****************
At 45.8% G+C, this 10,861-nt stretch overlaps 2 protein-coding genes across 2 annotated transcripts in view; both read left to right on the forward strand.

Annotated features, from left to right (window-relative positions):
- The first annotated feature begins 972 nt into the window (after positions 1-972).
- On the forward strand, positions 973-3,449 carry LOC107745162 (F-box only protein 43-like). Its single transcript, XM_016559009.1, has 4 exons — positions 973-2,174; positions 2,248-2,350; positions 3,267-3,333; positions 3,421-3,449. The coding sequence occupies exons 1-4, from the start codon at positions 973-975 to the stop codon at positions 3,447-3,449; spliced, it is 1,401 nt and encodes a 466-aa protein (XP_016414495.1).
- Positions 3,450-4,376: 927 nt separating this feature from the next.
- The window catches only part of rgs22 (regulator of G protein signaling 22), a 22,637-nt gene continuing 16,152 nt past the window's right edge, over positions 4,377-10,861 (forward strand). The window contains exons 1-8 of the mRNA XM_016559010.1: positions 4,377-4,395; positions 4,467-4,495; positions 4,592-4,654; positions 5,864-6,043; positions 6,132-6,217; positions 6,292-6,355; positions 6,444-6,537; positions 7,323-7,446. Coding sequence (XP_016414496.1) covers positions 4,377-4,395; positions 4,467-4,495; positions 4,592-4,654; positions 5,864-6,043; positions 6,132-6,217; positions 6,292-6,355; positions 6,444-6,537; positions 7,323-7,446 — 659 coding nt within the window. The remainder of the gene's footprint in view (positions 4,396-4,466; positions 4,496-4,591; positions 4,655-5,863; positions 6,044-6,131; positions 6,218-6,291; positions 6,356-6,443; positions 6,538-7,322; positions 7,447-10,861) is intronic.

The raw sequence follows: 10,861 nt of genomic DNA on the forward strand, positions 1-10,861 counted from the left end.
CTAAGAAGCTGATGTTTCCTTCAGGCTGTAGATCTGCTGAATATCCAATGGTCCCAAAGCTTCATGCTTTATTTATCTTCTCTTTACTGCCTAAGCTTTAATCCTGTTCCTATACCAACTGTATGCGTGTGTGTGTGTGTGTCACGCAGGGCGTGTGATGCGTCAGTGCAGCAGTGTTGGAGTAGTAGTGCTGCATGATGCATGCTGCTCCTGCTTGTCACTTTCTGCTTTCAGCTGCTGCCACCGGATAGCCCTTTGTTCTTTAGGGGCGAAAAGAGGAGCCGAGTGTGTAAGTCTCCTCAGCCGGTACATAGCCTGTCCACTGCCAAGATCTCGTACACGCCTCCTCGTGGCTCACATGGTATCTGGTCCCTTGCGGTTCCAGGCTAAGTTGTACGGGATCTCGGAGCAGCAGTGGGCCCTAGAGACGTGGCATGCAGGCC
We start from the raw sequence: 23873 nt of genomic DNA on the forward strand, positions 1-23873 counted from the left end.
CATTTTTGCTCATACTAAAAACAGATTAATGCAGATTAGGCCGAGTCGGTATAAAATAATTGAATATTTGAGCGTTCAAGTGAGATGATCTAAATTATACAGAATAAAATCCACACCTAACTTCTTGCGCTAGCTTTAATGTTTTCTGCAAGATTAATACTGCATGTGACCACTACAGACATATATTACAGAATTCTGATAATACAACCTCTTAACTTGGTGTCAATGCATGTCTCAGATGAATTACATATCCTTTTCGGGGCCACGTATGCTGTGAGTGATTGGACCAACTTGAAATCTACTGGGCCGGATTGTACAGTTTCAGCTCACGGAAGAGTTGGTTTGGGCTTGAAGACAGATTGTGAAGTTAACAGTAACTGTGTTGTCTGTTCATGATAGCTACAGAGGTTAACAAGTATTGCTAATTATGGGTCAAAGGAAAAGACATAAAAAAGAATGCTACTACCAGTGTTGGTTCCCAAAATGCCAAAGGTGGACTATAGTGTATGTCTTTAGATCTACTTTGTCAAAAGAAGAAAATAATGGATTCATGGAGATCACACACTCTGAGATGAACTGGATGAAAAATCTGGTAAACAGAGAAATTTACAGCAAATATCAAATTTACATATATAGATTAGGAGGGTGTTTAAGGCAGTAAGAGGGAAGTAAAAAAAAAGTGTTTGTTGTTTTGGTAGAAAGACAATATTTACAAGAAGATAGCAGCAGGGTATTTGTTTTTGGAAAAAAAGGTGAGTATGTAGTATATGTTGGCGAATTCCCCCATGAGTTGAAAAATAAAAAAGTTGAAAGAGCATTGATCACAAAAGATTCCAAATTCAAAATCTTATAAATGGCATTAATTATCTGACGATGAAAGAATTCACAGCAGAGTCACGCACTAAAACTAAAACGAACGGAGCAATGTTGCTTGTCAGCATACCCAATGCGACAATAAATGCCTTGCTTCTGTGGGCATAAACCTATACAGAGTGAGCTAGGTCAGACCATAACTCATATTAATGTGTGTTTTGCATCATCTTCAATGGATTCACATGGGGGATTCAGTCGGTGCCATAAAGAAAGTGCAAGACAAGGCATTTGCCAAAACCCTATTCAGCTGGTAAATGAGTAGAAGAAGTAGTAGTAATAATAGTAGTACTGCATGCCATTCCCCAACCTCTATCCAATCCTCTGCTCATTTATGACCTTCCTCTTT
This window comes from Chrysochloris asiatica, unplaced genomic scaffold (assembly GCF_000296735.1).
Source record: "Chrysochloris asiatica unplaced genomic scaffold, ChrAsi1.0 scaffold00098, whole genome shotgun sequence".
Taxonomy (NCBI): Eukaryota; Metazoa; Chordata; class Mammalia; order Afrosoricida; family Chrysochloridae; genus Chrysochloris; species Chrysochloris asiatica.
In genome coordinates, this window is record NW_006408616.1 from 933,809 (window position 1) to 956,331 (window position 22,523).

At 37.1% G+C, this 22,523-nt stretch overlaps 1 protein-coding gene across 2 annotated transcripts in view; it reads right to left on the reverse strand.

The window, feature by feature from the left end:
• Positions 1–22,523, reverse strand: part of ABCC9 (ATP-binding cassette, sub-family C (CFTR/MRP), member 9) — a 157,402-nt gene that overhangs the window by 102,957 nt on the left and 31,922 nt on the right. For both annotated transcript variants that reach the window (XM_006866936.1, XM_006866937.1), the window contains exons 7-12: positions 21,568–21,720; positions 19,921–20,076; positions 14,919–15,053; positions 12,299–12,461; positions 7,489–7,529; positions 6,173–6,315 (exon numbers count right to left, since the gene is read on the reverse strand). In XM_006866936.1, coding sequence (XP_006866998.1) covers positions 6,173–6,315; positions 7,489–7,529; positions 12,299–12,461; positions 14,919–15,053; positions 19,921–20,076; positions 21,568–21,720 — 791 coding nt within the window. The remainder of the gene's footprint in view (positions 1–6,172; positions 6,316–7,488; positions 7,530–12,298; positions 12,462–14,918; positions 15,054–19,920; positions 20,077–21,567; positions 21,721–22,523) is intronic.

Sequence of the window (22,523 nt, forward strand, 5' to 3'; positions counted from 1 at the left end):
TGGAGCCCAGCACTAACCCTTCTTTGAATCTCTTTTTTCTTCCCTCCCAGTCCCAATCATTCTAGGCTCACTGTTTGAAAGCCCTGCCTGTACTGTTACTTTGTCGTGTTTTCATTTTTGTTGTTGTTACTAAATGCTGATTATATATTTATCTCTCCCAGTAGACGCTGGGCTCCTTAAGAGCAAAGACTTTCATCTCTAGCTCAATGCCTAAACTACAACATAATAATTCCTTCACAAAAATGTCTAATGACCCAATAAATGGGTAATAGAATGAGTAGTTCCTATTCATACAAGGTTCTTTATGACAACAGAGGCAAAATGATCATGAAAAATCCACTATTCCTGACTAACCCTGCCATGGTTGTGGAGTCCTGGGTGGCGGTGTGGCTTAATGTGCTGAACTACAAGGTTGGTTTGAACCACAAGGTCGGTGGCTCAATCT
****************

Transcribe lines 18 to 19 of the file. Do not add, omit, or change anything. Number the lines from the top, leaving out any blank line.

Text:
Sequence of the window (22,523 nt, forward strand, 5' to 3'; positions counted from 1 at the left end):
TGGAGCCCAGCACTAACCCTTCTTTGAATCTCTTTTTTCTTCCCTCCCAGTCCCAATCATTCTAGGCTCACTGTTTGAAAGCCCTGCCTGTACTGTTACTTTGTCGTGTTTTCATTTTTGTTGTTGTTACTAAATGCTGATTATATATTTATCTCTCCCAGTAGACGCTGGGCTCCTTAAGAGCAAAGACTTTCATCTCTAGCTCAATGCCTAAACTACAACATAATAATTCCTTCACAAAAATGTCTAATGACCCAATAAATGGGTAATAGAATGAGTAGTTCCTATTCATACAAGGTTCTTTATGACAACAGAGGCAAAATGATCATGAAAAATCCACTATTCCTGACTAACCCTGCCATGGTTGTGGAGTCCTGGGTGGCGGTGTGGCTTAATGTGCTGAACTACAAGGTTGGTTTGAACCACAAGGTCGGTGGCTCAATCT